The Newtown Microscope

by Christopher O'Brien

From time to time, small communities across our state and country experience profound tragedy.

Whether it be the bell factory fire in East Hampton, hurricane damage in Milford, East Haven and Fairfield, murders and domestic disputes in South Windsor, chronic violence in Bridgeport and Hartford schools, or children killed in car accidents in Bristol and inumerous other towns, the wounds run deep for all communities. Scars remain for years and affect the development of those living in the community for a generation.

Five years ago Wolcott lost three of our own teens in a preventable accident on East Street. The accident was caused by a dangerous weapon at the hands of an inexperienced 17 year old driver who had a history of leaving hulking pieces of metal in his wake. After news of the tragedy spread, classes were cancelled, forums held and the town comforted our children. We held them close. We held vigils. Candles and photos lined East Street. Counselors were summoned. The media descended.

As the nation began talking about teen driving, Wolcott kept its focus to keep Thamara Correa, Jessica Apruzzese and Anthony Anthony Apruzzese at the forefront of our hearts and minds. Just as our town grieved, so will Newtown for many years.

When a tragedy occurs, a community grieves internally. Even those who did not know the victims are drawn to them because they are our friends, mentors, and neighbors. It is our responsibility to take care of our own. Externally, the world focuses its discussion on other matters. When the tragedy is great, what occurs in our small whooville is projected on the main stage beyond our control.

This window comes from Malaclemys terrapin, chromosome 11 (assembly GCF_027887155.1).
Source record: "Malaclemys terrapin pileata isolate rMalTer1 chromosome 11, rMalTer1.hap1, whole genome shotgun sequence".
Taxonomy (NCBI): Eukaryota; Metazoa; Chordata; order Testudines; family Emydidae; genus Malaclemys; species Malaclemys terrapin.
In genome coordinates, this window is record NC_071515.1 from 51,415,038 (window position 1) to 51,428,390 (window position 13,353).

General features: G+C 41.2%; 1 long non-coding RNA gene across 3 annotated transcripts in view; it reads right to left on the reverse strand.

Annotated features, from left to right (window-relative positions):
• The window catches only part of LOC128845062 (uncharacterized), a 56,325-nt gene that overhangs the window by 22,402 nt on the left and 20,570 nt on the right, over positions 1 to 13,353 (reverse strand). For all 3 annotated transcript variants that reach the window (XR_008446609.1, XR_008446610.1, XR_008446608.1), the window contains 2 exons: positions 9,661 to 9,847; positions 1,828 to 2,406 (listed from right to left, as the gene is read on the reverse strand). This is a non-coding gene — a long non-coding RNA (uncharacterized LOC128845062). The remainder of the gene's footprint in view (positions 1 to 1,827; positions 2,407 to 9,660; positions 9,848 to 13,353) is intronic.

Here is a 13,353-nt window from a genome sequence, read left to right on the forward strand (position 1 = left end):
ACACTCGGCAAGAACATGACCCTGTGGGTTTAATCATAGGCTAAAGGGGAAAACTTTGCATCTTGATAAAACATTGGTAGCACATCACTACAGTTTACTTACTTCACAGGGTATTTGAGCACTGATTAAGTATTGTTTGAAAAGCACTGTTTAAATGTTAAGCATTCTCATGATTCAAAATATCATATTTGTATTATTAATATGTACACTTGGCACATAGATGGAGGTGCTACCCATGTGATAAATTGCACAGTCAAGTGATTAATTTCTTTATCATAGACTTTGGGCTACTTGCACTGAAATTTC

As the microscope is turned on to our local case study, many local residents are asked to find a public voice as they simultaneously attempt to comfort each other and tame their emotions. As they turn to their responsibilities and say little,  outsiders supplant their voices into the local affairs. Newtown didn’t even know how many of their residents had died before the media began calling gun control advocates.

Locals suddenly become unsuspecting lottery winners united with long lost friends they never knew they had.

In Wolcott, it took two months before a forum was held on teenage driving. The forum was organized by then – State Representative Corky Mazurek and Bristol’s Rep. Frank Nicastro. It included young friends of the deceased, parents, a representative from the state Department of Motor Vehicles. The forum led to the more sensible laws that governing teenage driving today.

No national advocacy organization was included. We had advocates right here.

Thus far, little has been heard from Newtown as to what they believe should occur as a result of the Sandy Hook Shooting. A mere 21 days after the tragedy, they are just beginning to find their voice.

Just before Christmas, the last victim of the Sandy Hook tragedy was buried and the national news media began to leave the wooded community. However, the spotlight under the microscope has not left. State media continue give nightly reports on the most mundane activity in the town. Two weeks after the tragedy, many residents say they have finally begun to regain control over their lives and community.